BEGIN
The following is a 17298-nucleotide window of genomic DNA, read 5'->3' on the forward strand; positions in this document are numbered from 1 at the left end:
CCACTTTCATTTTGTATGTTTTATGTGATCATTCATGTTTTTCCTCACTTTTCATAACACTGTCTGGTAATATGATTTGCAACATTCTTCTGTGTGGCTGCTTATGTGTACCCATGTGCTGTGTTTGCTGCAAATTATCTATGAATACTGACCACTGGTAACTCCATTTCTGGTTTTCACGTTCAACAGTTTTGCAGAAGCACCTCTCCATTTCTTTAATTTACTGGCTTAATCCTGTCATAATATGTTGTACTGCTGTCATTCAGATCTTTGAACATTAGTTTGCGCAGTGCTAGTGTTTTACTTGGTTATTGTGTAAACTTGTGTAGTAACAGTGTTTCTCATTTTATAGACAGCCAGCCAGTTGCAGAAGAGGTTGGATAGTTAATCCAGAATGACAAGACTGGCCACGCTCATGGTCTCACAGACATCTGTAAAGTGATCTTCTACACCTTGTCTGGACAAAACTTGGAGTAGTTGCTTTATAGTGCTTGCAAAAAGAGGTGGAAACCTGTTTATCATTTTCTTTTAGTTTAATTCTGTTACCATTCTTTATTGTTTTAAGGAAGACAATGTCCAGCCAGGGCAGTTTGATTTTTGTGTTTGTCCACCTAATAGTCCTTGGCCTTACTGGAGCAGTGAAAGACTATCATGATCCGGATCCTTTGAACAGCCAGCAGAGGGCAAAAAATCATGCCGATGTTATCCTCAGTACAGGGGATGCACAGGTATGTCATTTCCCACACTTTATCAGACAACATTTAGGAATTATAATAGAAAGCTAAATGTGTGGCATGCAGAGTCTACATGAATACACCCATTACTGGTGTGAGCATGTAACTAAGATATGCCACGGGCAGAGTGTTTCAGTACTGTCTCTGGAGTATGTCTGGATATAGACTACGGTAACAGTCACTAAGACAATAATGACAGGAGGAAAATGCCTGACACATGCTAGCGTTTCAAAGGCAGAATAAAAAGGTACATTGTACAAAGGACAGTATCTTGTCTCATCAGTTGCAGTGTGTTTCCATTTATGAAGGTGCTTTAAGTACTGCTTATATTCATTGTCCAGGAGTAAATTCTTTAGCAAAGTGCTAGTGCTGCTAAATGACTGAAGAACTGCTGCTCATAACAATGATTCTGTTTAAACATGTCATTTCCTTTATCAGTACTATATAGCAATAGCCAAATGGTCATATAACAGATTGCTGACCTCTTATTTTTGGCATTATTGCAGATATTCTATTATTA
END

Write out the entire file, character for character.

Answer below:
The following is a 17298-nucleotide window of genomic DNA, read 5'->3' on the forward strand; positions in this document are numbered from 1 at the left end:
CCACTTTCATTTTGTATGTTTTATGTGATCATTCATGTTTTTCCTCACTTTTCATAACACTGTCTGGTAATATGATTTGCAACATTCTTCTGTGTGGCTGCTTATGTGTACCCATGTGCTGTGTTTGCTGCAAATTATCTATGAATACTGACCACTGGTAACTCCATTTCTGGTTTTCACGTTCAACAGTTTTGCAGAAGCACCTCTCCATTTCTTTAATTTACTGGCTTAATCCTGTCATAATATGTTGTACTGCTGTCATTCAGATCTTTGAACATTAGTTTGCGCAGTGCTAGTGTTTTACTTGGTTATTGTGTAAACTTGTGTAGTAACAGTGTTTCTCATTTTATAGACAGCCAGCCAGTTGCAGAAGAGGTTGGATAGTTAATCCAGAATGACAAGACTGGCCACGCTCATGGTCTCACAGACATCTGTAAAGTGATCTTCTACACCTTGTCTGGACAAAACTTGGAGTAGTTGCTTTATAGTGCTTGCAAAAAGAGGTGGAAACCTGTTTATCATTTTCTTTTAGTTTAATTCTGTTACCATTCTTTATTGTTTTAAGGAAGACAATGTCCAGCCAGGGCAGTTTGATTTTTGTGTTTGTCCACCTAATAGTCCTTGGCCTTACTGGAGCAGTGAAAGACTATCATGATCCGGATCCTTTGAACAGCCAGCAGAGGGCAAAAAATCATGCCGATGTTATCCTCAGTACAGGGGATGCACAGGTATGTCATTTCCCACACTTTATCAGACAACATTTAGGAATTATAATAGAAAGCTAAATGTGTGGCATGCAGAGTCTACATGAATACACCCATTACTGGTGTGAGCATGTAACTAAGATATGCCACGGGCAGAGTGTTTCAGTACTGTCTCTGGAGTATGTCTGGATATAGACTACGGTAACAGTCACTAAGACAATAATGACAGGAGGAAAATGCCTGACACATGCTAGCGTTTCAAAGGCAGAATAAAAAGGTACATTGTACAAAGGACAGTATCTTGTCTCATCAGTTGCAGTGTGTTTCCATTTATGAAGGTGCTTTAAGTACTGCTTATATTCATTGTCCAGGAGTAAATTCTTTAGCAAAGTGCTAGTGCTGCTAAATGACTGAAGAACTGCTGCTCATAACAATGATTCTGTTTAAACATGTCATTTCCTTTATCAGTACTATATAGCAATAGCCAAATGGTCATATAACAGATTGCTGACCTCTTATTTTTGGCATTATTGCAGATATTCTATTATTA